Variation by age and sex
The rate of hospitalisations with comorbidity of CKD, CVD and/or diabetes increases with age.
In 2020–21, for example, people aged 45–64 were 7.0 times as likely to have a combination of diabetes and CVD recorded on their hospital record as people aged 18–44 (690 and 99 per 100,000 population, respectively). For those aged 65 and over, this difference increased to 30 times the rate of those aged 18–44 (3,000 and 99 per 100,000 population, respectively).
Men were more likely to be hospitalised with comorbidity than women. After adjusting for age, the rate of hospitalisation where all 3 conditions were recorded was 1.7 times as high for men as for women.
Hospital comorbidity in the Aboriginal and Torres Strait Islander population
In 2020–21, there were 96,600 non-dialysis hospitalisations of Indigenous people aged 18 and over where CKD, CVD or diabetes was present as a principal and/or additional diagnoses.
Of these hospitalisations, 34,800 (36%) recorded 2 or 3 of the conditions – 8,400 (8.7%) recorded diabetes and CVD together, 1,800 (1.8%) recorded CVD and CKD, 15,700 (16.2%) recorded CKD and diabetes, and 8,900 (9.2%) recorded all 3 conditions (Figure 3).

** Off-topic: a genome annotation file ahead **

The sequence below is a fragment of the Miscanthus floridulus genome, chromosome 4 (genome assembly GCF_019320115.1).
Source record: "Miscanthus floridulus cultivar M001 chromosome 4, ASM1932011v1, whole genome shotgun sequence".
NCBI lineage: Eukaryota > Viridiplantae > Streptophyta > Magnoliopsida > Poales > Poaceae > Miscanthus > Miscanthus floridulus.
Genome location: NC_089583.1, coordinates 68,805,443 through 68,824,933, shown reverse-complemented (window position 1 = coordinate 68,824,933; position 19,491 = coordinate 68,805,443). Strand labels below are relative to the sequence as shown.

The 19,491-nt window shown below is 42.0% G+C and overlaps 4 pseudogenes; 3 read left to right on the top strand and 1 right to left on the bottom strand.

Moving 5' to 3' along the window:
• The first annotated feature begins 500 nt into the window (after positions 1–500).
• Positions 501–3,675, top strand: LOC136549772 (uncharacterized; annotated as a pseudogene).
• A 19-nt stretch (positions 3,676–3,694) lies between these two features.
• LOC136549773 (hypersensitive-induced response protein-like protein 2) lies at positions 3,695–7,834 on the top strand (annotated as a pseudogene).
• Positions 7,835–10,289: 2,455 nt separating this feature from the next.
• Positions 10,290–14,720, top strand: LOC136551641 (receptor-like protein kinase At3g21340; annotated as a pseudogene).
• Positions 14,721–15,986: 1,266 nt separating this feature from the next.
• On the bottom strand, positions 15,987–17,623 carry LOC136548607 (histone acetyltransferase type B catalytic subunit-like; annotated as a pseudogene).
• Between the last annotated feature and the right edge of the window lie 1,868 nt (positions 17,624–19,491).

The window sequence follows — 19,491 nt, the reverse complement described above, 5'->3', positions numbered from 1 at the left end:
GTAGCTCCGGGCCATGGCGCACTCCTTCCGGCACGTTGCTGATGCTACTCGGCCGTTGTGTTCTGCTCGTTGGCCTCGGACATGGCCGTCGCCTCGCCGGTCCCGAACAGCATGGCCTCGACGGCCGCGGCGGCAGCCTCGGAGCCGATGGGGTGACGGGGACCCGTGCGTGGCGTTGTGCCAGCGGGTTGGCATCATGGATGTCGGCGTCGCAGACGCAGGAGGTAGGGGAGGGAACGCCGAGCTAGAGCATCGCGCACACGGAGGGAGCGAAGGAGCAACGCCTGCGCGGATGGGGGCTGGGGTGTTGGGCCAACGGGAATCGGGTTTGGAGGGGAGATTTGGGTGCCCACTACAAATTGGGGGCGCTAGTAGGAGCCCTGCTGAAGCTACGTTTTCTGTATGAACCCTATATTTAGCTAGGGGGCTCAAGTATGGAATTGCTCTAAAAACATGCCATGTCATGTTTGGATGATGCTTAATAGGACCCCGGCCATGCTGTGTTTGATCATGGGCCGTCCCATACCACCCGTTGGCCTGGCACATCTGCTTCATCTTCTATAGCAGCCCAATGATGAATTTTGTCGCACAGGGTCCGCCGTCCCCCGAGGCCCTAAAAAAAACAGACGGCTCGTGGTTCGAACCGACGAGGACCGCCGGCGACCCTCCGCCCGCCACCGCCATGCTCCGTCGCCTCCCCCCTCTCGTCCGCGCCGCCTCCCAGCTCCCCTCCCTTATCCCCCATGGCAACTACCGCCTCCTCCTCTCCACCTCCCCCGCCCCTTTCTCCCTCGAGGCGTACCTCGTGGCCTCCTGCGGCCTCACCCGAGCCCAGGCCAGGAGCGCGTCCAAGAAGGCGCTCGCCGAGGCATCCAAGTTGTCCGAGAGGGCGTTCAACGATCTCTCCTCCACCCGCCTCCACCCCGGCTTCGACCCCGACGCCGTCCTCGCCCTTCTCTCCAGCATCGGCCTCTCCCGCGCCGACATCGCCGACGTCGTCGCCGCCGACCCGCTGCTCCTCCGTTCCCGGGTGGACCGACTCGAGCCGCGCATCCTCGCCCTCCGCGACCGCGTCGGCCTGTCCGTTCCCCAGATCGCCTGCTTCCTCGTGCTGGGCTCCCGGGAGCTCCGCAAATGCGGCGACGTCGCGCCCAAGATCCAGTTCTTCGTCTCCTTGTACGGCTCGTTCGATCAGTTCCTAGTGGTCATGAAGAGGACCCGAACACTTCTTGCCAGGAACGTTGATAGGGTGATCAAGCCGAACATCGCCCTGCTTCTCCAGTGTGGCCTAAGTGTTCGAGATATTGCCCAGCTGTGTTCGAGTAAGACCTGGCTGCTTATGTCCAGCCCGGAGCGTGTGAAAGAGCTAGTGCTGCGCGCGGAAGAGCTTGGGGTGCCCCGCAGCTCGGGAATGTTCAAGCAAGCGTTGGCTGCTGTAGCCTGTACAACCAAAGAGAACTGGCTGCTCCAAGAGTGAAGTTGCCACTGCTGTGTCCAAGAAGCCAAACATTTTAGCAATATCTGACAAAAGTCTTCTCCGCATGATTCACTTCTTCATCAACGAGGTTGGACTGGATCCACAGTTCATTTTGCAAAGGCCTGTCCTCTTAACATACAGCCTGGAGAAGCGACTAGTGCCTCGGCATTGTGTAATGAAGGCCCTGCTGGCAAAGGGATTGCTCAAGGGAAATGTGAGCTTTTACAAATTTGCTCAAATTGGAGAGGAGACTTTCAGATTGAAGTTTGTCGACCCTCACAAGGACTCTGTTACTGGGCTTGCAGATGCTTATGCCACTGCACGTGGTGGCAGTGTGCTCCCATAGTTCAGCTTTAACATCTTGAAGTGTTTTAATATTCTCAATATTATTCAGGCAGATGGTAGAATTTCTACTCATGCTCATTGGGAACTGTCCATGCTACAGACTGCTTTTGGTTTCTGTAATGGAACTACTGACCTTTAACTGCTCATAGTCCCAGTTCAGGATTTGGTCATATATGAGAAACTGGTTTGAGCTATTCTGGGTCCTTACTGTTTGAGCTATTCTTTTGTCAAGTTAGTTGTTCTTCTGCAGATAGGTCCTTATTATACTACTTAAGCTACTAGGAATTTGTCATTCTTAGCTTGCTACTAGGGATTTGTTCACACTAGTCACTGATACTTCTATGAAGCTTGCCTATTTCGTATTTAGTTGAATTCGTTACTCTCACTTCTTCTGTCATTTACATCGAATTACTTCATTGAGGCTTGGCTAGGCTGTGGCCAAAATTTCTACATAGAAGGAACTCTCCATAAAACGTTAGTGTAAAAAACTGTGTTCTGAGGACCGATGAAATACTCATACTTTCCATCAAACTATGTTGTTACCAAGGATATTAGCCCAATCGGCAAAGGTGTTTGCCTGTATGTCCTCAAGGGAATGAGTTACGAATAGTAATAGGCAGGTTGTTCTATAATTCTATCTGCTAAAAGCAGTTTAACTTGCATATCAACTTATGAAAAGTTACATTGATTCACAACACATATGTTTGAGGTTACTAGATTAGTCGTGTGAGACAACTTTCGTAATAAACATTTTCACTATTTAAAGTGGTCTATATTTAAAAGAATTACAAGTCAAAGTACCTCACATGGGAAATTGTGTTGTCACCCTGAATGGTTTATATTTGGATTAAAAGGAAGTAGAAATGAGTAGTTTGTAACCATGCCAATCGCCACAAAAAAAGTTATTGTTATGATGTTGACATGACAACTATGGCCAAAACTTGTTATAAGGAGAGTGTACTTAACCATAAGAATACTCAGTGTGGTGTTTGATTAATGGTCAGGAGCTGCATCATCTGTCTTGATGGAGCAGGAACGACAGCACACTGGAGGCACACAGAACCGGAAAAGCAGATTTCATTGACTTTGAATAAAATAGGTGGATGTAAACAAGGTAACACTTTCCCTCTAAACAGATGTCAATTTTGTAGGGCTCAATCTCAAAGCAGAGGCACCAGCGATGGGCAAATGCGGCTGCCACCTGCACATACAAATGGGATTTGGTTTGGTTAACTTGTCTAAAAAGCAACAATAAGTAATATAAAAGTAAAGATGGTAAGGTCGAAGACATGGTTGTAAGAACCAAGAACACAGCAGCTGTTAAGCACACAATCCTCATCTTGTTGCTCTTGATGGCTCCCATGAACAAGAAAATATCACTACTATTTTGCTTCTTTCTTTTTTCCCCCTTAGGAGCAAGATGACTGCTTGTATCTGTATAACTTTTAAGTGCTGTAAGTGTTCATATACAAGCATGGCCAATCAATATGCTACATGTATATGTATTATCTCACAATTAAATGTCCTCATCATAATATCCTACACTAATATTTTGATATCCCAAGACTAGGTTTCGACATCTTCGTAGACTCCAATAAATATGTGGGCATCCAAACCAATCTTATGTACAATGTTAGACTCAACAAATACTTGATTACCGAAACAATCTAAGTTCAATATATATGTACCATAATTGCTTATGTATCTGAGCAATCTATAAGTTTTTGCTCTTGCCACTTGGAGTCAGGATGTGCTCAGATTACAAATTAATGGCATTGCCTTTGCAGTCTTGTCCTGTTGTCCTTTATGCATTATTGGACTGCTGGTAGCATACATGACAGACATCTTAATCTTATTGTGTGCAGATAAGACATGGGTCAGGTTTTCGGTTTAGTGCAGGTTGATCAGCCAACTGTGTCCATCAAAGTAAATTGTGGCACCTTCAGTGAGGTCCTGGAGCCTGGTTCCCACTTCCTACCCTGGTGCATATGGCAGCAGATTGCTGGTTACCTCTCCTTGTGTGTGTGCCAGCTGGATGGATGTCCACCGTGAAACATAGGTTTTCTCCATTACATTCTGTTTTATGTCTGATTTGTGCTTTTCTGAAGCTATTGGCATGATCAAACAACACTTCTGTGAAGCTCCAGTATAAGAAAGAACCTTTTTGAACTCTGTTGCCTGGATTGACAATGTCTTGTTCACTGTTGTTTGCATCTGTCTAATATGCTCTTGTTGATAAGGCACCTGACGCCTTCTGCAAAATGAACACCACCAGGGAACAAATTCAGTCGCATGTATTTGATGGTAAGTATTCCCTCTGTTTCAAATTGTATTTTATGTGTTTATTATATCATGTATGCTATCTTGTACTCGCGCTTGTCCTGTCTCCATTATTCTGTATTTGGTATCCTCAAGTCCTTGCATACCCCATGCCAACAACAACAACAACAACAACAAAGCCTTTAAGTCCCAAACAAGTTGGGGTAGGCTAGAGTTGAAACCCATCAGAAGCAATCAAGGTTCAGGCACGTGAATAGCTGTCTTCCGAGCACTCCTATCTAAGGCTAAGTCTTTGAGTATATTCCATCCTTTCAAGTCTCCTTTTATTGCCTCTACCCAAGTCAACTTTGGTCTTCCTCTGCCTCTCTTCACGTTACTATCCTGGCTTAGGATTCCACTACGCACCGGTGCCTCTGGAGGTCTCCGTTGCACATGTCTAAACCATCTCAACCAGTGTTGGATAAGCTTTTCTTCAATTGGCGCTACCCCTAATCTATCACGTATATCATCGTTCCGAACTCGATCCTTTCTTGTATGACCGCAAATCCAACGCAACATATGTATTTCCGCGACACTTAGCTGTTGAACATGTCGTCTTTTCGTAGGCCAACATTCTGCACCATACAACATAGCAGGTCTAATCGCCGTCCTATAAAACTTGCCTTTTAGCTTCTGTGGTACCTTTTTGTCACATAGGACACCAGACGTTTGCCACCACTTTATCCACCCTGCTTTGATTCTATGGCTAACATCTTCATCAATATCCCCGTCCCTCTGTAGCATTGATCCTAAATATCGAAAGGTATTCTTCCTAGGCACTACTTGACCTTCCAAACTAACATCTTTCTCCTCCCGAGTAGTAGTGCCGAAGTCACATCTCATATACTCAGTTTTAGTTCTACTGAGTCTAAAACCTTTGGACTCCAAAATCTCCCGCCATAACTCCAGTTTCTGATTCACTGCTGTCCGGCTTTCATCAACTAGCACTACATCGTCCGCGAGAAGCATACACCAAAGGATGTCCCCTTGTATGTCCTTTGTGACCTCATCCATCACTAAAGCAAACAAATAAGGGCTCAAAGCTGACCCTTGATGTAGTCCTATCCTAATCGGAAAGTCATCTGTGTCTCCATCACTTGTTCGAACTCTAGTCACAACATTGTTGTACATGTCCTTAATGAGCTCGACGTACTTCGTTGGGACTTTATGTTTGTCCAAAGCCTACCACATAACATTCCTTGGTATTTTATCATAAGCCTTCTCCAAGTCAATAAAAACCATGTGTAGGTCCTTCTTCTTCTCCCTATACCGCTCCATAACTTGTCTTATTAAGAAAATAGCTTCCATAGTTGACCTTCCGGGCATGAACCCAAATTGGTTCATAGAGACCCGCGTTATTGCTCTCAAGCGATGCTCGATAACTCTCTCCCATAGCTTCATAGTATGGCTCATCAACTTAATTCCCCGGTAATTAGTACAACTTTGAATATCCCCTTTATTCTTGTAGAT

A higher proportion of Indigenous adults had CKD, CVD and diabetes hospital comorbidity, compared with non-Indigenous adults (36% and 21%, respectively). The proportion of Indigenous hospitalisations with all 3 conditions (9.2%) was also higher than that in the non-Indigenous population (4.9%).
After adjusting for age differences in the populations, the rate of hospitalisation of Indigenous people recording all 3 conditions was 5.8 times as high as the rate of non-Indigenous people.
Figure 3: Hospitalisations with diabetes, CKD or CVD, Aboriginal and Torres Strait Islander persons aged 18 and over, 2020–21